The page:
A small landlocked country between South Africa and Mozambique, Swaziland is often crossed by tourists traveling to South Africa, as it is ideally located on the shortest route between Kruger Park and KwaZulu Natal. Because we wanted to take the time and not chained the long days of travel, we decided to extend our stay in Swaziland, not knowing what to expect from the last (or almost) absolute monarchy of the globe.

As you will realize, this is an ideal country for hikers, the scenery is superb and there is plenty to do between the various nature parks. We have chosen to focus on discovering the nature wonders of the country, but if you are more interested in the cultural aspect, you can visit renovated villages such as the cultural village of Mantenga in the centre of the country or Matsamo where we can see the traditional dance demonstrations. It seemed pretty interesting to do, however the show times did not fit with the other things we wanted to do. In this article, you will find the program of our 3 days in Swaziland (2 full days and 2 half days). Hopefully, after reading this article you will be very tempted to visit this small country that deserves to be better known.

After 3 days of safaris at Kruger Park, we head for the exit through the Malelane Gate towards our next stop: Swaziland. After a good hour’s drive, we reach the Jeppes Reef border crossing. Border posts between South Africa and Swaziland are not open 24 hours a day. Most of them are open from 7 am to 8 pm, but some stations close at 4 pm. Check the opening hours before your trip and avoid an unpleasant surprise.  I advise you to avoid driving at night. Just like in South Africa, there are a lot of pedestrians and cattle on the roadside. There are many speed bumps on roads and you won’t see them night time. The formalities to cross the border are quite fast. You will have to pay a tax of entry into the territory (tax for the car).

Phophonyane Falls Ecolodge

Forty minutes drive from the border crossing; you will reach the Phophonyane Falls Ecolodge which is located inside a small private nature reserve. The 3-kilometer road that leads to the hotel is in a very bad shape. The site is beautiful. We recommend that you spend the night and enjoy the beautiful bungalows. There are many hiking opportunities offered by the lodge. It is not necessary to be a guest of the hotel to visit the reserve. Just register at the hotel reception and in exchange for a small amount (around 50 Rands) you will be given a map of the reserve. Just 2 hours will be enough to fully enjoy the beauty of the site and the fabulous Phophonyane waterfall.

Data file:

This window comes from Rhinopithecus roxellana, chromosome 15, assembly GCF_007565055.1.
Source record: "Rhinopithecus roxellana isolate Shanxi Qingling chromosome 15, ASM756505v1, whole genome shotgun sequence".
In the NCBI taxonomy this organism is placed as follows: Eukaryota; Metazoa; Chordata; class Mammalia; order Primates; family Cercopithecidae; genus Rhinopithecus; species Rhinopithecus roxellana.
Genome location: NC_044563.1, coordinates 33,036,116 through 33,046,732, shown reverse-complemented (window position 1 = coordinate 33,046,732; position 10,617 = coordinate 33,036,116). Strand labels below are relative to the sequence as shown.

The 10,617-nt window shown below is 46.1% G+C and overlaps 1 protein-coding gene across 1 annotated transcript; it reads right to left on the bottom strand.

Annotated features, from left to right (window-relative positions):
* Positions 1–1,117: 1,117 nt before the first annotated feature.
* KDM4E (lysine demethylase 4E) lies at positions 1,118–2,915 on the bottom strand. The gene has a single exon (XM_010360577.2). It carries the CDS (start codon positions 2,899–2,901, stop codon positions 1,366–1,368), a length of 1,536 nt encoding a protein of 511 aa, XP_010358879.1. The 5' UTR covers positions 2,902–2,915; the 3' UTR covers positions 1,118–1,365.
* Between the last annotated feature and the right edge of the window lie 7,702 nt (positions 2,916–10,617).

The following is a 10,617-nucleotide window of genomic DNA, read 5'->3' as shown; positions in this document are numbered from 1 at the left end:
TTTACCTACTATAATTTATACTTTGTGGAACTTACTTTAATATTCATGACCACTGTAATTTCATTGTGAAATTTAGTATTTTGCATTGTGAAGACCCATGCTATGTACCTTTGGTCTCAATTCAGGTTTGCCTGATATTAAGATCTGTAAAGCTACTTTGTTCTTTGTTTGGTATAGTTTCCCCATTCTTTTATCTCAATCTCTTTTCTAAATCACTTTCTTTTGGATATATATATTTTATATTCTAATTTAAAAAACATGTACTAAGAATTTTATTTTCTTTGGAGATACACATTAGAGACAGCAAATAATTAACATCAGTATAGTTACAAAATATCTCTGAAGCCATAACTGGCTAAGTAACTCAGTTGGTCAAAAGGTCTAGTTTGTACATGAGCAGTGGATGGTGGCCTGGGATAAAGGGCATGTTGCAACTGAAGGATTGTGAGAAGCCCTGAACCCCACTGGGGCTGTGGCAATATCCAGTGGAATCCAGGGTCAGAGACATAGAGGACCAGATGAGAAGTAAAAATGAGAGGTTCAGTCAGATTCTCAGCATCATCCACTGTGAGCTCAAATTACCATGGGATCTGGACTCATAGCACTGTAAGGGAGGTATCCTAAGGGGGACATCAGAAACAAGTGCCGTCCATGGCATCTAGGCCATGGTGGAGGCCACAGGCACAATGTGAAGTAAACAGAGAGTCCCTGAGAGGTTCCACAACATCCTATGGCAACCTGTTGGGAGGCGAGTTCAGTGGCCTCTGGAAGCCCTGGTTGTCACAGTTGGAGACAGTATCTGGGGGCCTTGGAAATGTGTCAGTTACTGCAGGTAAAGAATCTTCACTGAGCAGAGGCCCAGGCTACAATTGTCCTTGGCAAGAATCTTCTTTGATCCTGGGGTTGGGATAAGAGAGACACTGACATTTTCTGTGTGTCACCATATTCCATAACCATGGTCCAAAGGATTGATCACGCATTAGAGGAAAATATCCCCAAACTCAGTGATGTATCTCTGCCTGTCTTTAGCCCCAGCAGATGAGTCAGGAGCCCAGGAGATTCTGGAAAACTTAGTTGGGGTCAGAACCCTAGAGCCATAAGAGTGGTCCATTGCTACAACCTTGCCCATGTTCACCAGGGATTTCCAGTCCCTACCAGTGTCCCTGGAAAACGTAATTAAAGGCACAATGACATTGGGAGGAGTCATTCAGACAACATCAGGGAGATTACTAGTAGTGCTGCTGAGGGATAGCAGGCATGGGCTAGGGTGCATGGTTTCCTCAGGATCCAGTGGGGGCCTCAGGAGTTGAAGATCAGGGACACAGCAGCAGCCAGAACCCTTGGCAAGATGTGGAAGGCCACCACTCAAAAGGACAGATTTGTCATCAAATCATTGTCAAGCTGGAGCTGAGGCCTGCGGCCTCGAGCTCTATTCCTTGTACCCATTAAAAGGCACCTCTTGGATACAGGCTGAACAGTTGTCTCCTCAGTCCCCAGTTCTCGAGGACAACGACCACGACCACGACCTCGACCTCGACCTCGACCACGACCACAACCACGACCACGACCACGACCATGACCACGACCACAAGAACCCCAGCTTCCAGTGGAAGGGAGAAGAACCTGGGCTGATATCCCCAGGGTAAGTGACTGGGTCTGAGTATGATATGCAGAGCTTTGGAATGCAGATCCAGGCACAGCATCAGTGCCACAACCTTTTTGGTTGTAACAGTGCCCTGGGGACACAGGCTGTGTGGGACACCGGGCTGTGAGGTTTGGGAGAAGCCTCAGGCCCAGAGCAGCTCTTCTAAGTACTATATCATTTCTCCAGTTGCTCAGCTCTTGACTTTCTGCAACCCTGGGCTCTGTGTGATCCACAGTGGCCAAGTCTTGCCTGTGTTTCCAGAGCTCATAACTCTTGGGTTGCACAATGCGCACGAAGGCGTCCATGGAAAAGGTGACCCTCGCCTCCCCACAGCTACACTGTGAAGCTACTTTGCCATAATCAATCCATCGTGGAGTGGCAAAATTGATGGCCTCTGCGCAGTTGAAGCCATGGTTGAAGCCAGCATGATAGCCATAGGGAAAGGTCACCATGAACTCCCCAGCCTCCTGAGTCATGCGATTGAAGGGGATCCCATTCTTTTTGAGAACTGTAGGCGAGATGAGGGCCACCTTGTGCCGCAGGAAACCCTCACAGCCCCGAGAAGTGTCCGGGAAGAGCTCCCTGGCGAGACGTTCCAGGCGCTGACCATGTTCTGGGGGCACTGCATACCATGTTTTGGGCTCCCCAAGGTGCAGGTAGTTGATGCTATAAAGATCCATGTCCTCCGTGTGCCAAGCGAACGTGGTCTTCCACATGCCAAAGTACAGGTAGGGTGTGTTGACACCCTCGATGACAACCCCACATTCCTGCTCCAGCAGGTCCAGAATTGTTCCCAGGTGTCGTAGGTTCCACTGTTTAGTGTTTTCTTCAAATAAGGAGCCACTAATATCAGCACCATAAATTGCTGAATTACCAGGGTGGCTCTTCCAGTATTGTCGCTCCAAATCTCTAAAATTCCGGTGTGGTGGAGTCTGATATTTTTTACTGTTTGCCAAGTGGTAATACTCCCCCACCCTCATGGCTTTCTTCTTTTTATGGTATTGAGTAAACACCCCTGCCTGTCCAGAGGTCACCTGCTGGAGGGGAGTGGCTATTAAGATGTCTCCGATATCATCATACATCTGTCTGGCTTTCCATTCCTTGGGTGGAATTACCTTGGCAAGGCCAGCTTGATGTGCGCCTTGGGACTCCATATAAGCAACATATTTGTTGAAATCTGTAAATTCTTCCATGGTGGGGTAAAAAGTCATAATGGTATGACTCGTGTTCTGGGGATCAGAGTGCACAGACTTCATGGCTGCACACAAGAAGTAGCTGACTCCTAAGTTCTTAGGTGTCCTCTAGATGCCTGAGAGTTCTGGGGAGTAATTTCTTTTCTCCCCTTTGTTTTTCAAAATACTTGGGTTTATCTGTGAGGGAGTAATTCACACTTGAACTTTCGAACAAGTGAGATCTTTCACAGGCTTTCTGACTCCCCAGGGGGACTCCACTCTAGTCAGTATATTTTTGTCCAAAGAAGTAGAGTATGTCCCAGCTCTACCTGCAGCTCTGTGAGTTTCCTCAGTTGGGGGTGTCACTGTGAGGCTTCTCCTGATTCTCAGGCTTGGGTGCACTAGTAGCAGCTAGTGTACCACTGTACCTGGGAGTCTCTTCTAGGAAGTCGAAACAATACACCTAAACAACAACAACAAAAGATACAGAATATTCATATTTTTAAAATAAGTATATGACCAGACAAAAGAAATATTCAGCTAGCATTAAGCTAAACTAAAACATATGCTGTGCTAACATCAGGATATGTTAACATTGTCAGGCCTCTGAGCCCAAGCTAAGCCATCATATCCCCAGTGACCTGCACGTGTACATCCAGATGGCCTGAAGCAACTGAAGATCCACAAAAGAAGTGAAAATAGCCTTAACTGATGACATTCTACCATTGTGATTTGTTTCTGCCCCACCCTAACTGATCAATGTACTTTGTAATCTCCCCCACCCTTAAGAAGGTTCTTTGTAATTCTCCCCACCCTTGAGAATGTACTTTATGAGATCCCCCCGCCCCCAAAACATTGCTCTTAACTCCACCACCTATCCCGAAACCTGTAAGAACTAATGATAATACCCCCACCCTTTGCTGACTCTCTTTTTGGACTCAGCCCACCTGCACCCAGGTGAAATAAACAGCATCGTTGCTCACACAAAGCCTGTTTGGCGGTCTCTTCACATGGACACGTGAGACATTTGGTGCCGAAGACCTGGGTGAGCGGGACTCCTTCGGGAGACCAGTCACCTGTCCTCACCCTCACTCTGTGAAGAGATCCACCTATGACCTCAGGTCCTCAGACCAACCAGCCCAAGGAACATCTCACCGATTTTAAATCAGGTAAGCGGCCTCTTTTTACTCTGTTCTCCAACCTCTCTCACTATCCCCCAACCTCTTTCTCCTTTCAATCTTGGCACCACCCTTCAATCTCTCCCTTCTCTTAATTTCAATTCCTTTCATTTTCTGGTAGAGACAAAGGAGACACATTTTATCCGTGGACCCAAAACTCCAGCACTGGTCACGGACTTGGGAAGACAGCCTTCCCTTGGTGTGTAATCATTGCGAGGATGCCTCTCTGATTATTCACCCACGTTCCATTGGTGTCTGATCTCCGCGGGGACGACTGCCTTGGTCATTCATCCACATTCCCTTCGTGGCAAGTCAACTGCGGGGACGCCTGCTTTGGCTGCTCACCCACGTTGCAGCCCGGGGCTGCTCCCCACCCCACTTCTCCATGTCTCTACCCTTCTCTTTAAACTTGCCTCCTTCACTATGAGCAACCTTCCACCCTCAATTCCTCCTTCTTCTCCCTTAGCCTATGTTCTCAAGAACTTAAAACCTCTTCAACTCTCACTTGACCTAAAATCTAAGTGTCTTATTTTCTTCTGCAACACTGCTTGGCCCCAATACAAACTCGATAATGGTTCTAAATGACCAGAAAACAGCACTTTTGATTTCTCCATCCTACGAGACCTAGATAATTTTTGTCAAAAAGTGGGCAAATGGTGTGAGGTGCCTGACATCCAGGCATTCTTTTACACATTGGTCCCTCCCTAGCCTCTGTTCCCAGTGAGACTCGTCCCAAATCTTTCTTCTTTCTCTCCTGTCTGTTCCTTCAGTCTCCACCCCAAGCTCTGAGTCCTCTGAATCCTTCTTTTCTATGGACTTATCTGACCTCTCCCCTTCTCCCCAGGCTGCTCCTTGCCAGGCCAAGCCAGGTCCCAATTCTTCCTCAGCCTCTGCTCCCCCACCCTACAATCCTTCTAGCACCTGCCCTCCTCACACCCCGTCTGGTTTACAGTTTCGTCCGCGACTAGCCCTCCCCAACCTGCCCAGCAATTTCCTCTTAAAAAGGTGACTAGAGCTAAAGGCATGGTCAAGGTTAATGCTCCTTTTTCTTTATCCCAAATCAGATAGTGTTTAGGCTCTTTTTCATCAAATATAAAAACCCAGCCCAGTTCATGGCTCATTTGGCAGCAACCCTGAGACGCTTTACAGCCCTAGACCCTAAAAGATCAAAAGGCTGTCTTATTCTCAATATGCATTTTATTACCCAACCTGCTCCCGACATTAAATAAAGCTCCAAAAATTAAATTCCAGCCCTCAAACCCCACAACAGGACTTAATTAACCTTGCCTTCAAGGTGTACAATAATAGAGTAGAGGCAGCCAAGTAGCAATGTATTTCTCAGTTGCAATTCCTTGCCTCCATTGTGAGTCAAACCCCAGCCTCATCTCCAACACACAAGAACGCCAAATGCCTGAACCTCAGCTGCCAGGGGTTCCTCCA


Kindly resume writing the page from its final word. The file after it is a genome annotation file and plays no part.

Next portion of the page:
Mlilwane Wildlife Sanctuary

The Mlilwane Reserve is one of our favorite’s sites in Swaziland. It is a large park in which it is possible to hike among animals in freedom. Apart from the shy leopard, the park does not have Big Five animals. It is therefore possible to visit the site on foot. Just be mindful to keep your distances from crocodiles and hippos present around the lake. The history of this park is fascinating. In the middle of the twentieth century, massive hunting had almost extinct all wild animals in Swaziland. Farmer Ted Reilly with the support of King Sohbhuza II had the idea of creating a wildlife sanctuary for Swaziland’s farmland. Animals were captured and moved to the reserve. Originally of modest size, it was gradually enlarged over the years and now covers an area of more than 4500 hectares. It is more difficult to observe animals while walking than during a car safari. The animals are far away from us and are more fearful, which makes the approach difficult. Nevertheless with good binoculars, it is possible to have fun. You will see Nyala, Kudu, warthogs, zebras, hippopotamuses and even crocodiles.
Walking around wild animals in the wild is more magical than watching them from inside the car. We advise you to buy the map of the park (10 R) not to get lost and choose the routes you want to follow.